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Last on our list of Rocket Stocks is $12 billion kidney care service provider and physician network DaVita (DVA) - Get Report. DaVita is one of the biggest dialysis providers in the world, with 2,420 clinics primarily based in the U.S. The firm's HealthCare Partners segment diversified DaVita's focus when it was acquired in 2012, adding one of the country's biggest physician group managers in the country to the fold.

DaVita treats 200,000 patients with end-stage renal disease, and coordinates care for another 800,000 members through HCP. DaVita has seen huge increased need for dialysis services thanks in large part to demographics. With approximately 75 million Americans between the ages of 51 and 69, the need for more frequent medical care (and for chronic care like kidney health in particular) should continue to drive growth at DaVita. Likewise, the chronic nature of dialysis care makes DaVita's revenues consistent and predictable in large part.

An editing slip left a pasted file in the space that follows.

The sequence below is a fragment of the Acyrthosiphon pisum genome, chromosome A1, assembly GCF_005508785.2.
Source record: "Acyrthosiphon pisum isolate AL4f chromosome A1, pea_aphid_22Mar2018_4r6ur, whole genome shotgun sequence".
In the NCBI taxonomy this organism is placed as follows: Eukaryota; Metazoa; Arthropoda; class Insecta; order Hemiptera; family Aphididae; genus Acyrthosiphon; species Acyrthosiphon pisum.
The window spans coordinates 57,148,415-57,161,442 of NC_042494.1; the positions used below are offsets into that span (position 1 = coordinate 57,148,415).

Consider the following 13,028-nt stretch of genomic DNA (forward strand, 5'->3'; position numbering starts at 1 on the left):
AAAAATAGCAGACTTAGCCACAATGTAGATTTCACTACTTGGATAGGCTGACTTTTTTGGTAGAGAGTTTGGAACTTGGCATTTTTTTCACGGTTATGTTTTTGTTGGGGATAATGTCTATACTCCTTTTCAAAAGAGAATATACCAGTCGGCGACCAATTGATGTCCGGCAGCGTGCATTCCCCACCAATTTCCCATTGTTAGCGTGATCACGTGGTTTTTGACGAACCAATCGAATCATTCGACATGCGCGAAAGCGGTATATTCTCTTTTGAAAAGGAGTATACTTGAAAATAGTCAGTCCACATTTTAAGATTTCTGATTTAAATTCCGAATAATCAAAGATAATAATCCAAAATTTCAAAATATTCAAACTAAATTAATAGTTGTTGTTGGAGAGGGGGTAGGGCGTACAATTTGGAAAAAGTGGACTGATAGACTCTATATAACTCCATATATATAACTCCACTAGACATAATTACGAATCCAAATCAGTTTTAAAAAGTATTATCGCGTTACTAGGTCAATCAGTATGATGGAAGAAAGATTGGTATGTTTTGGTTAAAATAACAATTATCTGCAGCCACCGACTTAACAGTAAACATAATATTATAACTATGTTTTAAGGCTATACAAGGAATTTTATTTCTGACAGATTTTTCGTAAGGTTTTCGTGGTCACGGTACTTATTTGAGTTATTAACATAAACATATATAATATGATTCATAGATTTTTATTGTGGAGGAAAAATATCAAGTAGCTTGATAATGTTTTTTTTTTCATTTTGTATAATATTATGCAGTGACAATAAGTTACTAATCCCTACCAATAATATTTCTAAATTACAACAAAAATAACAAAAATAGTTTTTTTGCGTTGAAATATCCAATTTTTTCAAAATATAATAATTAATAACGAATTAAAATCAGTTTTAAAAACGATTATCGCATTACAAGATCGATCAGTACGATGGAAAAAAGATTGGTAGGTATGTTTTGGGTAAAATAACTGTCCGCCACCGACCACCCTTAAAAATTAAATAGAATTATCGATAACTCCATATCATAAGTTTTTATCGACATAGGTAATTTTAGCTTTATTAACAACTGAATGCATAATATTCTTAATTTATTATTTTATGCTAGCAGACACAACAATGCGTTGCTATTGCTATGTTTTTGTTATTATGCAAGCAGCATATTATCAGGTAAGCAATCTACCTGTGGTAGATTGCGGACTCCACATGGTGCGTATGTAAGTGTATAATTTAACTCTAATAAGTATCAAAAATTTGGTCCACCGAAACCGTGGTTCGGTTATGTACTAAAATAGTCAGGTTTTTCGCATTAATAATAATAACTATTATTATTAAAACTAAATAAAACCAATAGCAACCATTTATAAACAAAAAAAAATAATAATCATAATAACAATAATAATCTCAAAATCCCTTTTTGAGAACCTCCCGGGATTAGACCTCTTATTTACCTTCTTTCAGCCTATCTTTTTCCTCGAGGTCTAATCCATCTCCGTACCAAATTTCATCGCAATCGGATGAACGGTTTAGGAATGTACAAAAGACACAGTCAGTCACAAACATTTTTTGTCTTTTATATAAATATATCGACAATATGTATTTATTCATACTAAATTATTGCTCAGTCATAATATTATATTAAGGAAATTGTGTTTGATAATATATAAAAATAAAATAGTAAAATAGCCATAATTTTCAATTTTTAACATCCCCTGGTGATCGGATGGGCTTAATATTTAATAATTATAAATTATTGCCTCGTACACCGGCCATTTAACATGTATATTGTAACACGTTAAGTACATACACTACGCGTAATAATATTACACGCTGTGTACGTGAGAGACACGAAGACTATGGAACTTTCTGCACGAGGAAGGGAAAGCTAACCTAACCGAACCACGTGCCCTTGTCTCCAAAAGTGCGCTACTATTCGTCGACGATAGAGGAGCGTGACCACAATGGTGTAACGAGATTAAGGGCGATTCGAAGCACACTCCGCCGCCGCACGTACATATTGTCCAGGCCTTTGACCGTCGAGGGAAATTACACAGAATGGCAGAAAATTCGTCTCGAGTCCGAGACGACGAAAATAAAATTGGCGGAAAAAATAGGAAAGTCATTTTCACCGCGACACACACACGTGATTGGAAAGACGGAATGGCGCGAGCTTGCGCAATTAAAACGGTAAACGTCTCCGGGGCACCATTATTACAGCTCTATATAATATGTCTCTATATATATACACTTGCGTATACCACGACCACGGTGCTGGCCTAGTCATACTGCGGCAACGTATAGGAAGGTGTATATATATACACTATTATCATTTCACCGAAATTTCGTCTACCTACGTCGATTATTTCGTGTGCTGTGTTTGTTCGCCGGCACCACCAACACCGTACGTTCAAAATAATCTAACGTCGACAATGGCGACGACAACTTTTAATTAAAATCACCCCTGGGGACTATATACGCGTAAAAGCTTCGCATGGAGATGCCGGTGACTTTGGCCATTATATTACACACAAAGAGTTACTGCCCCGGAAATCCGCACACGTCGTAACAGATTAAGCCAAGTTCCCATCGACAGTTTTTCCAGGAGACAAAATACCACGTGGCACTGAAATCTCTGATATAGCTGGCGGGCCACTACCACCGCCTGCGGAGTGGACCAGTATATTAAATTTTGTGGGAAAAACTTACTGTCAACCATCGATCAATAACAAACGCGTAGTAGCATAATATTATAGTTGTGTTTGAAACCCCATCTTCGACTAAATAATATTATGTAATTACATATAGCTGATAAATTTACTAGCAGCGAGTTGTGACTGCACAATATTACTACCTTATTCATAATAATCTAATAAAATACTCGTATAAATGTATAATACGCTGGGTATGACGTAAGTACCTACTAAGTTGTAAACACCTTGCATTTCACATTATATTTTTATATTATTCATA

The upcoming Trump presidency has clouded DaVita's prospects somewhat, as Republicans are eager to replace the Affordable Care Act with something yet to be determined. That should affect DaVita minimally, however. Patients covered by Medicare and Medicaid add up to nearly 90% of the firm's total treatment volume, and that coverage is unlikely to be touched in any upcoming legislation. Recent volatility in shares of DVA could be a buying opportunity as the calendar flips to 2017.

At the time of publication, the author had no positions in the stocks mentioned.